Haven’t had much spare time lately, yet the few moments that have come my way I treasure. Some of those moments have been spent reading, others in Yoga, Meditation and walking the dog.
You might have noticed that it’s taking me a while to get through my latest book. I didn’t know it went I purchased it, but it’s a text book! – True studying material. And, for anyone that knows me, they know how much I love text books.
In any case, the other might while reading page 76, I had a thought that I wanted to share. Page 76 is in the chapter titled Psychological Function of the Seven Major Chakras. I’d been reading my way through the lower chakras wondering how many times I’d come back and read these sections when I came across the section on the chakra between the shoulder blades. There words here seemed to strike a nerve.
As it turns out, this particular area in my body has been the focus of my attention for years. When I was younger, I experienced joint pain and pinched nerves that left me holding my breath waiting for the pain to subside. Lately, I’ve been working on revisiting this area through yoga and massage that has reactivated some old feelings that I’m now looking forward to healing.
In any case, the words of interest I’ll quote here:
Midway between the shoulder blades, chakra 4B is associated with the ego will, or outer will. This is the center from which we act in the physical world. We go after what we want.
If this center is clockwise, we will have a positive attitude about accomplishing things in life and see other people as supports for those accomplishments. We will then have the experiences to support this view because we live it. We will experience our will and the device will in agreement. We will see the will of our friends aligned with our will. For example, if you want to write a book, you will envision your friends helping you and it being accepted by the publishers in a way that says, “yes, this is just what we were looking for.”
On the other hand, if this center is counter-clockwise, the opposite is true. We will have the misconception that God’s will and that of other people is opposed to our will. People will appear to be blocks in our way of getting what we want or in our accomplishing something. We will have to go through them or run them over to get what we want, rather than see them as helping us. We would believe statements like “my will over yours” and “my will over God’s” Deep-seated beliefs relating to how the universe functions are involved here.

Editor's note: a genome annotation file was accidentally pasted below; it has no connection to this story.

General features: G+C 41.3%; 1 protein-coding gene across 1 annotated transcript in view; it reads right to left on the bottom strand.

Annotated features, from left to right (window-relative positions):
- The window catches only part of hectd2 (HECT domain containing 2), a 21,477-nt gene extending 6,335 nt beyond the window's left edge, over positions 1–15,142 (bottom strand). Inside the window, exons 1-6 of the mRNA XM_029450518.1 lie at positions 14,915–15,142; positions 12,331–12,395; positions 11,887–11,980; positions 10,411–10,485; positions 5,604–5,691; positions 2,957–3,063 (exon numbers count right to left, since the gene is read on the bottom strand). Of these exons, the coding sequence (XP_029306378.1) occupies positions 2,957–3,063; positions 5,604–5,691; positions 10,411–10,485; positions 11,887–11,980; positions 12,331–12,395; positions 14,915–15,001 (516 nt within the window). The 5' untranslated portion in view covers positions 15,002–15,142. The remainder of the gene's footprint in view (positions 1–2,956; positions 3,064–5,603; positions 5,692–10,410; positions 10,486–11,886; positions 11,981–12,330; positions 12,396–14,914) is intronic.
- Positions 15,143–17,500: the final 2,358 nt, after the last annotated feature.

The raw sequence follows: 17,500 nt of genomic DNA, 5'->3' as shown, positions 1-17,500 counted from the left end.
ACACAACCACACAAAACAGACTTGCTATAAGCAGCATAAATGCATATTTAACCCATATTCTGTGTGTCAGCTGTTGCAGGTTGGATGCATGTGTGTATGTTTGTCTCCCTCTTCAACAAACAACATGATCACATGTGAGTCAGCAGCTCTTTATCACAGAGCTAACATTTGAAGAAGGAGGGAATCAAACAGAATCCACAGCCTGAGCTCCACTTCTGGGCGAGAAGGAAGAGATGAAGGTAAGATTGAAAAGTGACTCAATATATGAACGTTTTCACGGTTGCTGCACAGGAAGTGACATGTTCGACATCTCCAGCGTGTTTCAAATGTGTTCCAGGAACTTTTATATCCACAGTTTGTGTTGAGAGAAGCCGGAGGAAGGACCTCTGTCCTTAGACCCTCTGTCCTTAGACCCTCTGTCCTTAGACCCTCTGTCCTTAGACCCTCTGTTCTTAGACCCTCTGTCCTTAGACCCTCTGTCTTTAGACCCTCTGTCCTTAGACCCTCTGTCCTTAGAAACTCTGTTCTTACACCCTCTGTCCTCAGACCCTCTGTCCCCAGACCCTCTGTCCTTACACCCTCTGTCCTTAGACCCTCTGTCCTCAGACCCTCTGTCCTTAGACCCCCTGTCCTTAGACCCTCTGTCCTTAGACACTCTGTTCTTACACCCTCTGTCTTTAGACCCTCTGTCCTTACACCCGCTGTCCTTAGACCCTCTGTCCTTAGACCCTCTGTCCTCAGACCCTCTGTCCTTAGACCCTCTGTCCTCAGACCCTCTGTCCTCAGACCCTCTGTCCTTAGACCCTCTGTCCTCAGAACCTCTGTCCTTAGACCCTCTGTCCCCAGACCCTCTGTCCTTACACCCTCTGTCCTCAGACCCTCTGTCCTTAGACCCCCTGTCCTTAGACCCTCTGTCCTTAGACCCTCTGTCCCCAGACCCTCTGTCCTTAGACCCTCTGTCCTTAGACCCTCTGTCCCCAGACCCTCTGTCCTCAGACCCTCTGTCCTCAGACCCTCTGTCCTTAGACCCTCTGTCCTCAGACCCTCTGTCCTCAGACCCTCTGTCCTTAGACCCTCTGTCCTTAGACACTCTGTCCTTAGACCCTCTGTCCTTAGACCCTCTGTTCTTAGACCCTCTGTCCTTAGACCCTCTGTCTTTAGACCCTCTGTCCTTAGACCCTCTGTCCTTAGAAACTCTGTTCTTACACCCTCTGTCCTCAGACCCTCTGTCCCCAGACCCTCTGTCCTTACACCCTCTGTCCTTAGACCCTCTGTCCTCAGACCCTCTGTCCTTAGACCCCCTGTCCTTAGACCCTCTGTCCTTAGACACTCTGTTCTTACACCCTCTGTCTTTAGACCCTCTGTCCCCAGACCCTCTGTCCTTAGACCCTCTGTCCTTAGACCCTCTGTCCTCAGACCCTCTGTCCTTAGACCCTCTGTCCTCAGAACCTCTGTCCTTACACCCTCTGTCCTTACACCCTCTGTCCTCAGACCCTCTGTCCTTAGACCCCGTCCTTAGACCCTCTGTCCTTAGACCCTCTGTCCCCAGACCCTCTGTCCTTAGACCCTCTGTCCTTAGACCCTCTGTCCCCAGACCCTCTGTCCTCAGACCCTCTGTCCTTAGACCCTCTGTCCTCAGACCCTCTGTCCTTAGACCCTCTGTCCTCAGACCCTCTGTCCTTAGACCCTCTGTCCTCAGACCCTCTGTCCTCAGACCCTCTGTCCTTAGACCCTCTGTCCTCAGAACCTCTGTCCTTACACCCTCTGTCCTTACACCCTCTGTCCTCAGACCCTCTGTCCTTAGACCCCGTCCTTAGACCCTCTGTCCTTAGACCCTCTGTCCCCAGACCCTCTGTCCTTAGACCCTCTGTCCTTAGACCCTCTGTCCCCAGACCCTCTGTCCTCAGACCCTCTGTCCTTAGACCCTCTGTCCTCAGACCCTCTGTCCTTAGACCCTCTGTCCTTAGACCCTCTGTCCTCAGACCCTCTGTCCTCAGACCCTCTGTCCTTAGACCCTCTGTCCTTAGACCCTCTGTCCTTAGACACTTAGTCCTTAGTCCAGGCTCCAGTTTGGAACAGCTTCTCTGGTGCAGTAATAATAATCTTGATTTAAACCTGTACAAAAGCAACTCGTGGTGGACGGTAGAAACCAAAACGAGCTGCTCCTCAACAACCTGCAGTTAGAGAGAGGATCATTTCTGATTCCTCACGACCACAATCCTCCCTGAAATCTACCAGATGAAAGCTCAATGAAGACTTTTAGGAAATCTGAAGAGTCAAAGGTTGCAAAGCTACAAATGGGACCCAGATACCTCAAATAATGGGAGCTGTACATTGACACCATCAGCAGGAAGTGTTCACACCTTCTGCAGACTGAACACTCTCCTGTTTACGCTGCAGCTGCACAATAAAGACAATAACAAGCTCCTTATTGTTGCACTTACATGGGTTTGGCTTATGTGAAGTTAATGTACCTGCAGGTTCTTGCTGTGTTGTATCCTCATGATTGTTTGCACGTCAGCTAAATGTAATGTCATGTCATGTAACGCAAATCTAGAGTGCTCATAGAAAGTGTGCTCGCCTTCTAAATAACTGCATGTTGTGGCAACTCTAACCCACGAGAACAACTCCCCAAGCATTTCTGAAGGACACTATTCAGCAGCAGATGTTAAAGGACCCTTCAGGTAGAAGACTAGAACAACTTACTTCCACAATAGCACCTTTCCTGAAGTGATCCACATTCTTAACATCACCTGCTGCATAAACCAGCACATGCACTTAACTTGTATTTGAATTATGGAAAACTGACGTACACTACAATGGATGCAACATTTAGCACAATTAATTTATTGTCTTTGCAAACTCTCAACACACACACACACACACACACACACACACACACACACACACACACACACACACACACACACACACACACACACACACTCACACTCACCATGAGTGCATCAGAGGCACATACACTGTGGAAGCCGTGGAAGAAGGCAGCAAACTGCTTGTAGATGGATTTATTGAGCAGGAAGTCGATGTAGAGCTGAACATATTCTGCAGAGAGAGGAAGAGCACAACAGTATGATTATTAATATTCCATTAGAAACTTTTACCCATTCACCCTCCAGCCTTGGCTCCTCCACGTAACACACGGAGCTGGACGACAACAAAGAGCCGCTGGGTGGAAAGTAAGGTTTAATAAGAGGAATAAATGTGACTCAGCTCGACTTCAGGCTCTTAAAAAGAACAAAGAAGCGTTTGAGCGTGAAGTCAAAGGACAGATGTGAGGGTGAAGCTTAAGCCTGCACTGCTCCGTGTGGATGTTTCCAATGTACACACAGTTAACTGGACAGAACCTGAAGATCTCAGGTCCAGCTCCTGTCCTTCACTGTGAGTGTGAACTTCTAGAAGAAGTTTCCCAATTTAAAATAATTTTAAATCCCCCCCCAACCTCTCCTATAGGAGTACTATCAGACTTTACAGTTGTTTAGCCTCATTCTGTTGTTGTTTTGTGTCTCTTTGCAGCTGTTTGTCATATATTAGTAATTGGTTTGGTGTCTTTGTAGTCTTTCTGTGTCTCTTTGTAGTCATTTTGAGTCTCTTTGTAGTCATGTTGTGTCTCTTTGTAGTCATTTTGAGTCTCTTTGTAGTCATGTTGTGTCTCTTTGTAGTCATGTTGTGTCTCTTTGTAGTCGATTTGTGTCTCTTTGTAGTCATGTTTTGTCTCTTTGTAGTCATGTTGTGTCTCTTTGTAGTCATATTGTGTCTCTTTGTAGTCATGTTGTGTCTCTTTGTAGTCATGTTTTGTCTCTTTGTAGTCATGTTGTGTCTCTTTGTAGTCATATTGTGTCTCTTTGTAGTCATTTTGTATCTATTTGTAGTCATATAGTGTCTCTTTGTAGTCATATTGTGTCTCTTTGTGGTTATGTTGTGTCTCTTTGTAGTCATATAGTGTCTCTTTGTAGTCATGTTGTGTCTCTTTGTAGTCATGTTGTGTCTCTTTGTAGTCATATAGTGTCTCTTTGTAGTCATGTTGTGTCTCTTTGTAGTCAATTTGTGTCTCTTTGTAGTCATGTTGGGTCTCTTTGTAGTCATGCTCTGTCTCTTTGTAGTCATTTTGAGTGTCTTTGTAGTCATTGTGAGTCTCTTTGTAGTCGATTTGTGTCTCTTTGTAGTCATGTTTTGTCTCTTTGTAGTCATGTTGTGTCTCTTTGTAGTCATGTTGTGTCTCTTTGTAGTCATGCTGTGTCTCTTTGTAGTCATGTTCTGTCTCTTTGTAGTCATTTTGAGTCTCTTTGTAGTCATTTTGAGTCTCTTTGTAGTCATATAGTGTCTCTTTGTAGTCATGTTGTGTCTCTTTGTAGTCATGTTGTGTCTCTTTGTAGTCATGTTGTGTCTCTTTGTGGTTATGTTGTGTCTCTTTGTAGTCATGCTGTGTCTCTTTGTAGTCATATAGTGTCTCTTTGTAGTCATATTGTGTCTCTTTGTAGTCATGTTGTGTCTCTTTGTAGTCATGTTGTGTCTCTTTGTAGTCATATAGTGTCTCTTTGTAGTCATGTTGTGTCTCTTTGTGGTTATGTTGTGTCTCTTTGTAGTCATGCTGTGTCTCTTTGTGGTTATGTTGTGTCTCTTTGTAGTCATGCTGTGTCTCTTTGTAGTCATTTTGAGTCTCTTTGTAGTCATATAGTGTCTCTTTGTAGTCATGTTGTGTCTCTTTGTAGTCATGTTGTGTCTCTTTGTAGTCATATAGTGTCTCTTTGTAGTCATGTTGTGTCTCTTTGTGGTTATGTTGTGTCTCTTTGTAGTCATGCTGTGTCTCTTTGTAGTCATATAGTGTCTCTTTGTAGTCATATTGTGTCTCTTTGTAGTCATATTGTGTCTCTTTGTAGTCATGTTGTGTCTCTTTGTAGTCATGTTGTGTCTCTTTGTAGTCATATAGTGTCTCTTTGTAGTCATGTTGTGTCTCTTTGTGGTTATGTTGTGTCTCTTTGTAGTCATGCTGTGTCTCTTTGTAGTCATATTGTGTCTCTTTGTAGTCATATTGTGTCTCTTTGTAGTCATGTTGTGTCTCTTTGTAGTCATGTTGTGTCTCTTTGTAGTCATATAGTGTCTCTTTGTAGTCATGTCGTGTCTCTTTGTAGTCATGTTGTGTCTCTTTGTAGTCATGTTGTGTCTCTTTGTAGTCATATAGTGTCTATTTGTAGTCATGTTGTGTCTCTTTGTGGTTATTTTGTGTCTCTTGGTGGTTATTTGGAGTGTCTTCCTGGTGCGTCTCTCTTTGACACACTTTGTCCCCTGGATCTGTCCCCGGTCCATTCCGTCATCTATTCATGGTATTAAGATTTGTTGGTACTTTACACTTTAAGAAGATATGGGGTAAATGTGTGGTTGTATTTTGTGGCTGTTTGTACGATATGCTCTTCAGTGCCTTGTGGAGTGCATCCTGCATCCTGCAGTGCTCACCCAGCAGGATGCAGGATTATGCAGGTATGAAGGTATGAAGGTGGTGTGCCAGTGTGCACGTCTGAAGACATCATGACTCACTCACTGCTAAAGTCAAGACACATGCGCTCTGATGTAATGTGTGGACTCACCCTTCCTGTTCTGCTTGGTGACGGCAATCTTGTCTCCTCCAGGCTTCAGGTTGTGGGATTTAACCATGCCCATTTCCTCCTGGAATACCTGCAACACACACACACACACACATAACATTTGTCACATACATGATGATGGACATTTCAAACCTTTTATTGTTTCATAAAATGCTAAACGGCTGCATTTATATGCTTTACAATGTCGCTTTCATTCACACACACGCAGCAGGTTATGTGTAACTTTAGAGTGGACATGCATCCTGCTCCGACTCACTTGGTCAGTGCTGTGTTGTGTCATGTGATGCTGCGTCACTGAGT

Half way through reading these couple paragraphs, I couldn’t help but relate them to The Golden Rule. If you search the web, you’ll find a number of different word combinations to represent The Golden Rule. But the one that I carry with me has always been: “Do unto others as you would have them do unto you” (Matthew 7:12).
Yet, time and time again I’ve heard people speak The Golden Rule as “Do unto others as they do unto you.”
If you look closely at these to phrases (life philosophies) you’ll notice that with the first phrase “Do unto others as you would have them do unto you” is a philosophy that implies that you are the originator of the energy of action. You perform the work of behaving as you’d like others to behave. You maintain your choice in actions for you get to choose how to treat others. You maintain your fee will.
When you think about the second interpretation “Do unto others as they do unto you” you no longer get to keep your choice of free will. You’re subjected to acting in the way others act around you. If you find yourself in the company of liars, this philosophical standing point would have you lying in no time at all.
If you think about it, you’ve probably met a number of people that categorize themselves following The Golden Rule, but the way that they see it is the second case above.
There is also the philosophical point of view regarding the cup half filled with water. Do you see it as half full or half empty?
Well, the thought that struck me the other day was that the chakra that Barbara Brennan talks about may have some association with this philosophical trait that people have. She basically states that if the energy flows one direction, you get a person that goes with the flow. Yet, if the energy flows the other direction you get a person that’s always battling the flow to get where they’re going. Or, in other words (words crafted by me) if the energy flows one direction you will have the tendency to see the cup as half full. Yet, if it flows the other direction you would have the tendency to see the cup as half empty.
Or, could it be that if you’re philosophy is to ‘see the cup as half full’ the energy will flow in the direction that will open a path in life that is easy and free flowing. Whereas, if you’re philosophy is to ‘see the cup as half empty’ you’ll generate energies around you that make you feel like you’re always battling the current to get where you’re going.
I wonder which one comes first?
If you where to ask me, I believe that you get to choose a particular philosophy that tends to color the way you see your life experiences. The philosophy becomes something that you resonate with. It’s like singing a song (of life) where you live out the role you choose. Then, as you ‘sing’ that philosophy the energy (of life) flows to that rhythm and rotates one way or another. Then, if you happened to cross paths with a trained physic, they would observe the flow of energy that would represent the philosophy you choose to live by.
It’s all pretty interesting and the reading is still holding my attention. I’m looking forward to finding a few more passages to share.
Hope you see your cup as half full.